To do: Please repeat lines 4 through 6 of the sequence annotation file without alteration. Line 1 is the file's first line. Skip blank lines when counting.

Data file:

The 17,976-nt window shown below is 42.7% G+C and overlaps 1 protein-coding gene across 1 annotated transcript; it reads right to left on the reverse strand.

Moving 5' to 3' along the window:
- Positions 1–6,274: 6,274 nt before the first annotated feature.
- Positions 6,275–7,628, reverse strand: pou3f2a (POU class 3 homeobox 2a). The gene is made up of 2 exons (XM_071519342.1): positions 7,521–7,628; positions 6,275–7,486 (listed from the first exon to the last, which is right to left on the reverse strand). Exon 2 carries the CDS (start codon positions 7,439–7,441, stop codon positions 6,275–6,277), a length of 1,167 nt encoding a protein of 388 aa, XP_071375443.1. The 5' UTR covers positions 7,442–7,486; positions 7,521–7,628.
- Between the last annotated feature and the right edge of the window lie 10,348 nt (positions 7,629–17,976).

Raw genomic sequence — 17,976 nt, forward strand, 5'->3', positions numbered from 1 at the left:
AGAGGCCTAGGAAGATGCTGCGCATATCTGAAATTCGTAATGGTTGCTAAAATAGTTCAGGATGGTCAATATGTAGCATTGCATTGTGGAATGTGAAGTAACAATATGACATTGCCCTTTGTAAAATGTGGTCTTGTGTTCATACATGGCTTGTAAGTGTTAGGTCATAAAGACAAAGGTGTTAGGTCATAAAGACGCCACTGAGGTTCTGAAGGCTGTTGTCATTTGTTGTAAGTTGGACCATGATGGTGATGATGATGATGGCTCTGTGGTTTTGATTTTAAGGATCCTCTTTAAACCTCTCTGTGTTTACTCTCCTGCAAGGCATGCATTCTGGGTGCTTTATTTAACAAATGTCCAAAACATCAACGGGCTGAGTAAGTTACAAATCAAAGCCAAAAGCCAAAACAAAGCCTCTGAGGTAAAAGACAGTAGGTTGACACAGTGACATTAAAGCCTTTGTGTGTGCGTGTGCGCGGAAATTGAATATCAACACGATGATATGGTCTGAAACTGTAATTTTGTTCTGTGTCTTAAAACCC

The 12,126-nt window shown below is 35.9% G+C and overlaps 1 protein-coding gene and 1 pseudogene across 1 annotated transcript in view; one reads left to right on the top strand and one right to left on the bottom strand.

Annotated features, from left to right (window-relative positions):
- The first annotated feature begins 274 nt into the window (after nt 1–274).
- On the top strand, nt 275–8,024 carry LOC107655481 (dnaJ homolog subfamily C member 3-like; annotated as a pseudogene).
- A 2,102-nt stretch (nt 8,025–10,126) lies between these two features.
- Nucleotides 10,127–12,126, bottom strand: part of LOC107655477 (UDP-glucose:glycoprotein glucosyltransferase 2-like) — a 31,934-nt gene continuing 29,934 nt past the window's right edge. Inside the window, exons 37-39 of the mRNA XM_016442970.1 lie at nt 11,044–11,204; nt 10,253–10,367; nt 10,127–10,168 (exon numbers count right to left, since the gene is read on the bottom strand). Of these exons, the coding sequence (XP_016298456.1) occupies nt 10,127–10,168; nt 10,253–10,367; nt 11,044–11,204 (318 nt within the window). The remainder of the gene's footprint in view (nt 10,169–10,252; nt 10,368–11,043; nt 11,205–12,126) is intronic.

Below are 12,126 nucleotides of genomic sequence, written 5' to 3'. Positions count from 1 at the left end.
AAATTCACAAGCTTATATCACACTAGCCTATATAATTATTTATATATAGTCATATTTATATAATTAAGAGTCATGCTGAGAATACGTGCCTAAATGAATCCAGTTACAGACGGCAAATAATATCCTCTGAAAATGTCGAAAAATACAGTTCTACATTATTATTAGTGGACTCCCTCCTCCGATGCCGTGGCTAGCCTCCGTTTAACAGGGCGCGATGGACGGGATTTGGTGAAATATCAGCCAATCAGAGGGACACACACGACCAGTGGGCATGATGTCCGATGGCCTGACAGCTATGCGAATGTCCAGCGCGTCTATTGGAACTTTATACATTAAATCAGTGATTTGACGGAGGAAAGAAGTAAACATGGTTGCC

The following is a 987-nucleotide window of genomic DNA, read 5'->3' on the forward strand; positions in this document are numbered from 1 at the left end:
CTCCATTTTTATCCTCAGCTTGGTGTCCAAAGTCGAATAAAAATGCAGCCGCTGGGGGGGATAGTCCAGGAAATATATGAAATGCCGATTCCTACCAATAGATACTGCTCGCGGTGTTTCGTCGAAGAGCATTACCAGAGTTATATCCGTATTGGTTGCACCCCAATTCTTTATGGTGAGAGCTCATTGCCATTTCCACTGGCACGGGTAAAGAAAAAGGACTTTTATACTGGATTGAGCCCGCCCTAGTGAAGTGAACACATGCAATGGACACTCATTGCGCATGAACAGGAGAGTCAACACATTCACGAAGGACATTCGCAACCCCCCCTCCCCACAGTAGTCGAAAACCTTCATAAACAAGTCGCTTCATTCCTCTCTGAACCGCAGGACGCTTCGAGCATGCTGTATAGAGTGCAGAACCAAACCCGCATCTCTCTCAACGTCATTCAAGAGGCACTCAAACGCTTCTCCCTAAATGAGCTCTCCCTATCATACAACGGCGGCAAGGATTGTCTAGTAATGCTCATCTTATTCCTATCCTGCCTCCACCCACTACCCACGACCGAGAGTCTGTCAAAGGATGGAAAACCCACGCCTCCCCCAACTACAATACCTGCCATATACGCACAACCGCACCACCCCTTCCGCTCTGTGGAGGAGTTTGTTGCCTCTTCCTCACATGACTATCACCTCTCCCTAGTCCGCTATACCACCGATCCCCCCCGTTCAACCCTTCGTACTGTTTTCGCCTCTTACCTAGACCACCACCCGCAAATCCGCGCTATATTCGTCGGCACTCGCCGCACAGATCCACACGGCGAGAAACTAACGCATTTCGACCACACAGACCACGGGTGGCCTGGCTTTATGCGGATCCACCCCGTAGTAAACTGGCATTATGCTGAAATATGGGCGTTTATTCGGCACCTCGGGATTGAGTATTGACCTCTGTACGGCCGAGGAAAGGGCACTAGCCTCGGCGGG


- Positions 6,275–7,628, reverse strand: pou3f2a (POU class 3 homeobox 2a). The gene is made up of 2 exons (XM_071519342.1): positions 7,521–7,628; positions 6,275–7,486 (listed from the first exon to the last, which is right to left on the reverse strand). Exon 2 carries the CDS (start codon positions 7,439–7,441, stop codon positions 6,275–6,277), a length of 1,167 nt encoding a protein of 388 aa, XP_071375443.1. The 5' UTR covers positions 7,442–7,486; positions 7,521–7,628.
- Between the last annotated feature and the right edge of the window lie 10,348 nt (positions 7,629–17,976).

Raw genomic sequence — 17,976 nt, forward strand, 5'->3', positions numbered from 1 at the left: